1 results for Allan, Lynne Carmichael

  • Giving and Receiving: A Case Study of the Stowaways Exhibit in Blood, Earth Fire - Whāngai, Whenua Ahi Kā at the Museum of New Zealand Te Papa Tongarewa

    Allan, Lynne Carmichael (2008)

    Masters thesis
    Victoria University of Wellington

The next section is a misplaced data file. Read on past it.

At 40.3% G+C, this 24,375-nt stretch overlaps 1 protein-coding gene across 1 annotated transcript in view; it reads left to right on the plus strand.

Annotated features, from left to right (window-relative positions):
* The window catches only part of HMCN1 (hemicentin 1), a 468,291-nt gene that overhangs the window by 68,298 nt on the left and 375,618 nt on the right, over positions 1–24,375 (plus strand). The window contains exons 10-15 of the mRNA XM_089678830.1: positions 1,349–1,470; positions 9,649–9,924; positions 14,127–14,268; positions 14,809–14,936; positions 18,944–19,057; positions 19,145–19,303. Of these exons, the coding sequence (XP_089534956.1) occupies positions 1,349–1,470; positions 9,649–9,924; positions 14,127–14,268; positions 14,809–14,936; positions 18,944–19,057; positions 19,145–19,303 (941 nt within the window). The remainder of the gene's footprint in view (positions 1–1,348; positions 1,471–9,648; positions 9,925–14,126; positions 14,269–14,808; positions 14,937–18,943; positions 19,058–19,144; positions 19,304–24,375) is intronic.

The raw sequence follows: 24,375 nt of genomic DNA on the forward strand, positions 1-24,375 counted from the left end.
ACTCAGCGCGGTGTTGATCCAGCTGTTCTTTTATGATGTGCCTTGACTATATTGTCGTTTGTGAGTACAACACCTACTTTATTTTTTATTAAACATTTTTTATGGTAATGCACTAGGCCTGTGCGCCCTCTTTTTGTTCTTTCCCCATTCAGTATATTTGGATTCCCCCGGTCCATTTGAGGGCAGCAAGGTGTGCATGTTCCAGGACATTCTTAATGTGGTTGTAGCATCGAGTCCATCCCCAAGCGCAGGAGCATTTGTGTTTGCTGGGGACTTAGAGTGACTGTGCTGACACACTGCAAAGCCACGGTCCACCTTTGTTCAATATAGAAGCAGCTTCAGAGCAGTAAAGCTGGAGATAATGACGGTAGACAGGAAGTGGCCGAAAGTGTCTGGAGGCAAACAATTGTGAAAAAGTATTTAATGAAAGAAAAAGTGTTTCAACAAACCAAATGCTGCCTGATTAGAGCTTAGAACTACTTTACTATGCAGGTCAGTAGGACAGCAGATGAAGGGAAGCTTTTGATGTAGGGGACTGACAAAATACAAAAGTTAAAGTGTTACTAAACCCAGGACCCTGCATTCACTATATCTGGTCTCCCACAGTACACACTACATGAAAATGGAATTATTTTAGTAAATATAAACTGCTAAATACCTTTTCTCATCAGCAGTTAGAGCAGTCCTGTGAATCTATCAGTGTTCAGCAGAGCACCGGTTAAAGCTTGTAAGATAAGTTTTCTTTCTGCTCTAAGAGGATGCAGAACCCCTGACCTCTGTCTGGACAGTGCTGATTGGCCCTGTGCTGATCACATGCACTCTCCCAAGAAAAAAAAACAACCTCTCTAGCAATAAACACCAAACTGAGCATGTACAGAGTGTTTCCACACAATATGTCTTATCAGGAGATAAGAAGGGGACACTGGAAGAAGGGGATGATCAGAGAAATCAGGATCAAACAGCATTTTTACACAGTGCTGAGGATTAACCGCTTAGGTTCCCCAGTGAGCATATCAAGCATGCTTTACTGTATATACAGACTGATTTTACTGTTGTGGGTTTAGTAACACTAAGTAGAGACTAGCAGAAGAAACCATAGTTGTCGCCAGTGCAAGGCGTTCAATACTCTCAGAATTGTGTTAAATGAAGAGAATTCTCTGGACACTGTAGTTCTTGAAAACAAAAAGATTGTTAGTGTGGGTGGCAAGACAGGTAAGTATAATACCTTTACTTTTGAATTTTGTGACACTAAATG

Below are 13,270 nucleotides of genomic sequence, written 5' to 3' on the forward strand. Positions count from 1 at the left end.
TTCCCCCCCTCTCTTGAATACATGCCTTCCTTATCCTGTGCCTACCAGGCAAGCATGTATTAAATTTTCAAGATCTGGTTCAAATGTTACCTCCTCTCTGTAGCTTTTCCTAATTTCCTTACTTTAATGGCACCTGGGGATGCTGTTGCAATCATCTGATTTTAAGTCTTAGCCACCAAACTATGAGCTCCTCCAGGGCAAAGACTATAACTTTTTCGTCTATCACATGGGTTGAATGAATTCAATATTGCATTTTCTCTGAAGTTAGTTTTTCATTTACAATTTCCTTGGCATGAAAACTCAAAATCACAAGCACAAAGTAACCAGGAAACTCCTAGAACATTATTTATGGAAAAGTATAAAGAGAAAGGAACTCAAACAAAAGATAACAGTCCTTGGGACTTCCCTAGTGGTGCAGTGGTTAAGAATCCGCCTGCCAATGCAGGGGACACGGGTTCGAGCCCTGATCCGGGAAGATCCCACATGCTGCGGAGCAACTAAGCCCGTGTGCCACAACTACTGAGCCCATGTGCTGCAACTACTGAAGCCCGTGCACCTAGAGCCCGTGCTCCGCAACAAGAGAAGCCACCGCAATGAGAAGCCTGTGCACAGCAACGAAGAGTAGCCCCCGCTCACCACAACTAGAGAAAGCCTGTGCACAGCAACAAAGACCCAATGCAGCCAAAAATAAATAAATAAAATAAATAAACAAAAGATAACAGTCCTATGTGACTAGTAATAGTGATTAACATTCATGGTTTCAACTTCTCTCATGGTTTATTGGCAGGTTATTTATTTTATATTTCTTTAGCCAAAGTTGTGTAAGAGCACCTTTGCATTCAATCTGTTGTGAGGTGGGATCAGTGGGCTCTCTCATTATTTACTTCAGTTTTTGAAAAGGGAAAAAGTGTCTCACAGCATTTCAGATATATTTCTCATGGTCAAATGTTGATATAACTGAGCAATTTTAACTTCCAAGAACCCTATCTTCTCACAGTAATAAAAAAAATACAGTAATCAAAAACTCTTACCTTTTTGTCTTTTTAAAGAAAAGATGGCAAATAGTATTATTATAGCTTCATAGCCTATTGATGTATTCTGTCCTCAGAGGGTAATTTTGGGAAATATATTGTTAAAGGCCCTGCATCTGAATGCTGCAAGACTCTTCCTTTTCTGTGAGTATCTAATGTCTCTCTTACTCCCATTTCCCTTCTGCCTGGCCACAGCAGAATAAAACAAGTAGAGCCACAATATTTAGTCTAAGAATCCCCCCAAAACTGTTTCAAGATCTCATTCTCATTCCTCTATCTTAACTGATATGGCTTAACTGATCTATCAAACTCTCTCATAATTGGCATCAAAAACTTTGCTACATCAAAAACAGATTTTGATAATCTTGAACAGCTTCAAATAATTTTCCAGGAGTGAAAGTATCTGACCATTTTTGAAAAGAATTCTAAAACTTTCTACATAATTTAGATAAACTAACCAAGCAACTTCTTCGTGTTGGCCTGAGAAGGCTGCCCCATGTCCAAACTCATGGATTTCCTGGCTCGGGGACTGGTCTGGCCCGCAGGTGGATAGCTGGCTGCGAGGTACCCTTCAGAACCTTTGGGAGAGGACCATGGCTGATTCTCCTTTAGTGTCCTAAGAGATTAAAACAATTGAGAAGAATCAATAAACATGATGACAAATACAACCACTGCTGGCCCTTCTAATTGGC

The role that the physical environment of an exhibition plays in the visitor's experience of a museum is a topic that, though increasingly acknowledged in museum studies, has not yet received detailed attention from researchers. The interaction of exhibitor and visitor, in and through exhibitions, can be situated in the wider context of the recent paradigm shirt within museum practice, towards communication with the public and developments in museum theory, which consider the qualitative aspects of the visitor experience as an active dialogue, conversation or a process of meaning-making. This dissertation examines the interactive exhibit Stowaways in the permanent exhibition, Blood, Earth, Fire - Whāngai, Whenua, Ahi Kā, at the Museum of New Zealand Te Papa Tongarewa. It considers the question 'How does the physical environment affect the meanings that the visitor makes in and after visiting the exhibition?' The study builds on existing New Zealand research, which questioned the gap between exhibition creation and visitor reception. A theoretical framework was constructed from relevant strands of the literature of museum studies, visitor studies and exhibition design. A qualitative approach was employed, in order to examine in detail both the exhibition development process and then how the visitor responded to the exhibition. Several methods were used to conduct the research, such as archival research and interviews with both the museum staff and seven visitors, who came with their families to the exhibit. The findings provide interesting evidence of the complex and deep affect that the built exhibition space can have on the visitor, not just at the time of the visit but long afterwards. This was an affect that rippled out from the individual to their family group and everyday life. This dissertation makes a small but significant contribution to museum studies in New Zealand, through an integrated examination of the production and reception of a museum exhibit, from the perspective of both the visitor and the museum. One of the main conclusions was to re-iterate the important role of exhibition evaluation in facilitating a more complete communication between museum and visitor, by allowing museum professionals to build on the experience of the development process in a way that can inform future practice.

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